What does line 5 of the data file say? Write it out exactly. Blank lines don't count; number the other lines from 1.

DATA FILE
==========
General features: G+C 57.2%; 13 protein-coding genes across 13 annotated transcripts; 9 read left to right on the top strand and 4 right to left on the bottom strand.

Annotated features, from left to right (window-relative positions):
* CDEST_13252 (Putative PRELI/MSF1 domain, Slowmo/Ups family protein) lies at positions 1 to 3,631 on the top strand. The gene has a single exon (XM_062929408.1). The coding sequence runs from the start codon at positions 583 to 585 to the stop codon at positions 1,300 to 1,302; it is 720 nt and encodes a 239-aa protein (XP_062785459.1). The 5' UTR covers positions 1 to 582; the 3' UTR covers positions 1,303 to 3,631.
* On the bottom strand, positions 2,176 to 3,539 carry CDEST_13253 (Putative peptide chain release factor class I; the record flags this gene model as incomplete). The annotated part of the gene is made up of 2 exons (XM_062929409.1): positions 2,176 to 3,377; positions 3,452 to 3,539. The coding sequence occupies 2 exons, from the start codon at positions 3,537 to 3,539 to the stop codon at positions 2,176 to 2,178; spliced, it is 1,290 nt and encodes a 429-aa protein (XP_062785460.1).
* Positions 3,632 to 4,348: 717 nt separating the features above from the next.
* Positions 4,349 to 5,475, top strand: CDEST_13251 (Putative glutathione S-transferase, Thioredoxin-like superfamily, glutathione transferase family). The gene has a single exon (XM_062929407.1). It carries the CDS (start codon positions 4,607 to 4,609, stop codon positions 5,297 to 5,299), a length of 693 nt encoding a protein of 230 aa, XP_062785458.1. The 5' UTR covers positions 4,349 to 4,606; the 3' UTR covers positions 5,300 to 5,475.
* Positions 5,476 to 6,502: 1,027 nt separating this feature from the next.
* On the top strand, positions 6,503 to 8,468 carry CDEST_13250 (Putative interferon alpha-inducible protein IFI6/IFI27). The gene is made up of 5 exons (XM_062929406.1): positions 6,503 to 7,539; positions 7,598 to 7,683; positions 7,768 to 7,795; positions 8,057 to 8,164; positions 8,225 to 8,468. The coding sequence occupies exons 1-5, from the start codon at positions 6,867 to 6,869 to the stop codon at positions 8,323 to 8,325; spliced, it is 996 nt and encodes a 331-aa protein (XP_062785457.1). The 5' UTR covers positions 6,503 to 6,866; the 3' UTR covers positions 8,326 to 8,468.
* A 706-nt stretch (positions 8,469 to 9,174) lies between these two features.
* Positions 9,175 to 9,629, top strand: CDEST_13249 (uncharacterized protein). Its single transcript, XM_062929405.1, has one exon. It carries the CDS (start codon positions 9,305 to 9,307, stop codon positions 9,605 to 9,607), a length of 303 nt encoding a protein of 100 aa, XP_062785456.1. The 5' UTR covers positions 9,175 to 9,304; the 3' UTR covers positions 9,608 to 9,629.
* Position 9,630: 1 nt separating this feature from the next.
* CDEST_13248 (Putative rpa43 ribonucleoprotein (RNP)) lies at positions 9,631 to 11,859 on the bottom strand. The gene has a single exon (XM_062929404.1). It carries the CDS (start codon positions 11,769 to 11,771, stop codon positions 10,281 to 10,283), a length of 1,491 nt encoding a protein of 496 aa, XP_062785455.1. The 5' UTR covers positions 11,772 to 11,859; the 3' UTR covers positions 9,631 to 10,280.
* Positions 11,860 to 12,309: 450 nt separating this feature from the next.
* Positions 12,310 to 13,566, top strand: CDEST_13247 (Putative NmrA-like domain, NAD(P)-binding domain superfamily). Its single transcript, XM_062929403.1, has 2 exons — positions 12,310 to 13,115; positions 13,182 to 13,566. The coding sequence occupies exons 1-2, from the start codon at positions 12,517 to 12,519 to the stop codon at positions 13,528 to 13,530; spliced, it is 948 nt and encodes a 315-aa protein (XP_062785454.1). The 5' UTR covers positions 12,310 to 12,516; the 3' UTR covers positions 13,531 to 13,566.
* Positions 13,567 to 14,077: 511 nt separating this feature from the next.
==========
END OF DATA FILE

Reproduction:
* Positions 3,632 to 4,348: 717 nt separating the features above from the next.